Bracing for a Political Wave

Voters are registering record levels of anger at their elected officials. Why that's not good for Senate Democrats—or any politician on the ballot—in November.

WASHINGTON - JUNE 21: Sen. Pat Roberts (R-KS), ranking member of the Senate Agriculture Committee (L), and Sen. Debbie Stabenow (D-MI), chair of the Senate Agriculture Committee, speak at a news conferece on Capitol Hill on June 21, 2012 in Washington, DC. The Senate passed its version of the farm bill, which will now have to be merged with a House version before final passage. (National Journal)

It's become commonplace for pundits to remark that while Washington is tremendously unpopular, voters keep reelecting their members of Congress. That's only true up to a point: From GOP incumbents' dismal performances in primaries, to veteran politicians belatedly trying to proclaim their independence, to sitting members running away from their own résumés, it's clear that Americans are registering significant frustration with their representatives.

That's an important lesson in assessing the midterm landscape with less than one month to go. Candidates who come across as wheeling-and-dealing political insiders are underperforming, regardless of their partisan identification. Those who successfully portray themselves as problem-solving outsiders have a chance to ride the wave.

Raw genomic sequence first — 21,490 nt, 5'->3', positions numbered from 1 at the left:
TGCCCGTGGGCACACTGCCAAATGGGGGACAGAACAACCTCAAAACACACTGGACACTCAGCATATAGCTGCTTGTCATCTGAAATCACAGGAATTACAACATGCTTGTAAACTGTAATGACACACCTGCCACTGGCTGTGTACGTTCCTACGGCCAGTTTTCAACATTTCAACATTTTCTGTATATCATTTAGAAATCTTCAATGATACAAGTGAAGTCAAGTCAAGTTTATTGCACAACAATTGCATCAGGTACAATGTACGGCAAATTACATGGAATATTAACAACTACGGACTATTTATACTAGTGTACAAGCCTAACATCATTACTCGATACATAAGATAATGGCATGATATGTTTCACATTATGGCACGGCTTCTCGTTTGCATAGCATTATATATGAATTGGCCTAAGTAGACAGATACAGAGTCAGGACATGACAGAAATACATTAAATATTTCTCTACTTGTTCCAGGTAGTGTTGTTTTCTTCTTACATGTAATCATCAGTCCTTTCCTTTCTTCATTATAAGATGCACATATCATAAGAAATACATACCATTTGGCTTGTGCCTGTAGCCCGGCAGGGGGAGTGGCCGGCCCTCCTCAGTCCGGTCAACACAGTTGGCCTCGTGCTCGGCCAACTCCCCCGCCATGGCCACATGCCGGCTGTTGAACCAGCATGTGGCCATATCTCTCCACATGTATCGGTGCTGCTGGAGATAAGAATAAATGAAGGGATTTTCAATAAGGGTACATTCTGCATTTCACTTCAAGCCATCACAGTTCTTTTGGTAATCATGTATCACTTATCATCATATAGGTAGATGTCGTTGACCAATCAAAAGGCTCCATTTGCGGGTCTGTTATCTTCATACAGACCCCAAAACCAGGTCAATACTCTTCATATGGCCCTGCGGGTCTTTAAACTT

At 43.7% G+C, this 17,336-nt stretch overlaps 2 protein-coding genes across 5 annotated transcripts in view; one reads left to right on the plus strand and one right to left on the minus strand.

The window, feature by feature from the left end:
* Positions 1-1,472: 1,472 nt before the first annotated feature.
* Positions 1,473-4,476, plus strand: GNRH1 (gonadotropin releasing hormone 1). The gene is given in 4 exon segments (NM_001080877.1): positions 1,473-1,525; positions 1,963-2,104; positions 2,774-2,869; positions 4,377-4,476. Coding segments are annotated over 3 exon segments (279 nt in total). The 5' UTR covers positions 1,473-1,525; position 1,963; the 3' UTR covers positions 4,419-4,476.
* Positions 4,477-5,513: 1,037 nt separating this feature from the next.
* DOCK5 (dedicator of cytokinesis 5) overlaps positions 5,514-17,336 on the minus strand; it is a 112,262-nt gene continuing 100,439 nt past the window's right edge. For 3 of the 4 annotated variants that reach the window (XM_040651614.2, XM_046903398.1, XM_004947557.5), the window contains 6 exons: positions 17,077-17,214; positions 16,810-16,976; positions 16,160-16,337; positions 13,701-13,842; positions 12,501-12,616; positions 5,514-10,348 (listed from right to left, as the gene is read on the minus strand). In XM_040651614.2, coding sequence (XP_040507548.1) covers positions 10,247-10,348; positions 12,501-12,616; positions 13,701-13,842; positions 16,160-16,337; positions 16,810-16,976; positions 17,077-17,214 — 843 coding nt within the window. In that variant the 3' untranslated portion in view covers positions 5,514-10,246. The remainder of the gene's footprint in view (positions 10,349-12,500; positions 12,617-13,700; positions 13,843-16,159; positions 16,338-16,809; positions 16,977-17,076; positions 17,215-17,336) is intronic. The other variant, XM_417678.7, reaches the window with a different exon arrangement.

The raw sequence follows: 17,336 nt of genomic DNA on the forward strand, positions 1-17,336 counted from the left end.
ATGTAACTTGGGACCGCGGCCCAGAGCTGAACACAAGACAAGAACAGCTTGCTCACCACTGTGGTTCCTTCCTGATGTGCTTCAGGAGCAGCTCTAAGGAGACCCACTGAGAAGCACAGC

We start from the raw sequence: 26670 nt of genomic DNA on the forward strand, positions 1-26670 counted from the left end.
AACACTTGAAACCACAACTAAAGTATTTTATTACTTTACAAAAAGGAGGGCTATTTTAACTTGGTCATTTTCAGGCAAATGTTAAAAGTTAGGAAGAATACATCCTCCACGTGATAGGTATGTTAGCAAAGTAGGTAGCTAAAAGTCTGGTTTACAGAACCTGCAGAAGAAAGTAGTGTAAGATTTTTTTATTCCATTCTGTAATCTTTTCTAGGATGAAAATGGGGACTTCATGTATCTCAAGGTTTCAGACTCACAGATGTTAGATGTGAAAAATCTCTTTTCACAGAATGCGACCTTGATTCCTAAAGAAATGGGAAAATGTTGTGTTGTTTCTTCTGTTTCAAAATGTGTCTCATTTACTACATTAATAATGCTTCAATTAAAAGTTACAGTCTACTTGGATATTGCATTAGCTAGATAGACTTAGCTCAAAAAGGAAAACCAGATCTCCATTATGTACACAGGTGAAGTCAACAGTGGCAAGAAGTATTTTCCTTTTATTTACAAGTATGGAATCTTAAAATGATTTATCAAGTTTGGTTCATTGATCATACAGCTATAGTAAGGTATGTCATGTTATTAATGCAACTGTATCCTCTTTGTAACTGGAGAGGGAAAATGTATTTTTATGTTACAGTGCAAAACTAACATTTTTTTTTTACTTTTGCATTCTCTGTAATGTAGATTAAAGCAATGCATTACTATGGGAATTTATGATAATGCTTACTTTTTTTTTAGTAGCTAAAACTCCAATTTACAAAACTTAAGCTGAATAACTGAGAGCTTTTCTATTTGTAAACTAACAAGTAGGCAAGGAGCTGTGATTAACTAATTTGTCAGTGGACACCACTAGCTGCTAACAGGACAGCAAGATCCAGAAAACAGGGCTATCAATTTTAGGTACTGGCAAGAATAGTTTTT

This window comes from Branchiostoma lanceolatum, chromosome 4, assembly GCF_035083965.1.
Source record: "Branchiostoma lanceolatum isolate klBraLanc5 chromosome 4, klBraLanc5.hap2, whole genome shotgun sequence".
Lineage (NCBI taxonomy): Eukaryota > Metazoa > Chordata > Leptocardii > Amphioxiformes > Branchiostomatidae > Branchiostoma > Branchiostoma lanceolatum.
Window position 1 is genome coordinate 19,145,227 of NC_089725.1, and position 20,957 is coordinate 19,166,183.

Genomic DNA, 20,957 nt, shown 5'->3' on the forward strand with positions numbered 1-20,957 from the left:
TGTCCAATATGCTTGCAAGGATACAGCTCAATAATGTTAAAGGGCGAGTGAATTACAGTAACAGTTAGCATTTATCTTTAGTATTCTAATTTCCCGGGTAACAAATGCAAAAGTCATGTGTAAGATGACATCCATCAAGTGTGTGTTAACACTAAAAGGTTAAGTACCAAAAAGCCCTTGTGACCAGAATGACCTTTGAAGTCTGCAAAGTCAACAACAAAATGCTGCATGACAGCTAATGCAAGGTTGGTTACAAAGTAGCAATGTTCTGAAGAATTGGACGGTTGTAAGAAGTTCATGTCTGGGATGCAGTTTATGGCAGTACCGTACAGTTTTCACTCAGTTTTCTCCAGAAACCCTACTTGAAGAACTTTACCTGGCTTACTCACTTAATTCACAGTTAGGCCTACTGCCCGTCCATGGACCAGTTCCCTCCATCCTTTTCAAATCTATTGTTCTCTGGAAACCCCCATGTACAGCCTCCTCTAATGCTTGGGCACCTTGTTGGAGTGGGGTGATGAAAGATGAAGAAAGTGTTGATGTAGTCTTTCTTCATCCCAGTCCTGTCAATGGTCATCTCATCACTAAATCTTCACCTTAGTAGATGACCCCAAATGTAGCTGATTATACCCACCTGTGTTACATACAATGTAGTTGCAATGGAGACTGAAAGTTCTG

It explains the furious Democratic outrage last week when Rep. Cory Gardner of Colorado contrasted his youth with Sen. Mark Udall's decades-long political experience. (Democrats claimed Gardner was attacking his father, a former presidential candidate. Republicans argued their outrage was phony.) Thom Tillis's double-dealing as a Senate candidate and state legislative leader has been damaging to his North Carolina Senate hopes. It explains why Sen. Pat Roberts, who won more than 62 percent of the vote in every one of his congressional races dating back to 1980, is trailing an independent businessman in ruby-red Kansas. And it underscores that the time-tested personal likability and experience boasted by the Democrats' lineup of red-state senators is unlikely to counteract the punishing environment in their states.

Even governors are not immune from the antiestablishment trend. The Cook Political Report rates 11 sitting governors—seven Republicans and four Democrats—in toss-up or worse races. A twelfth, Democratic Gov. Neil Abercrombie of Hawaii, already lost his primary.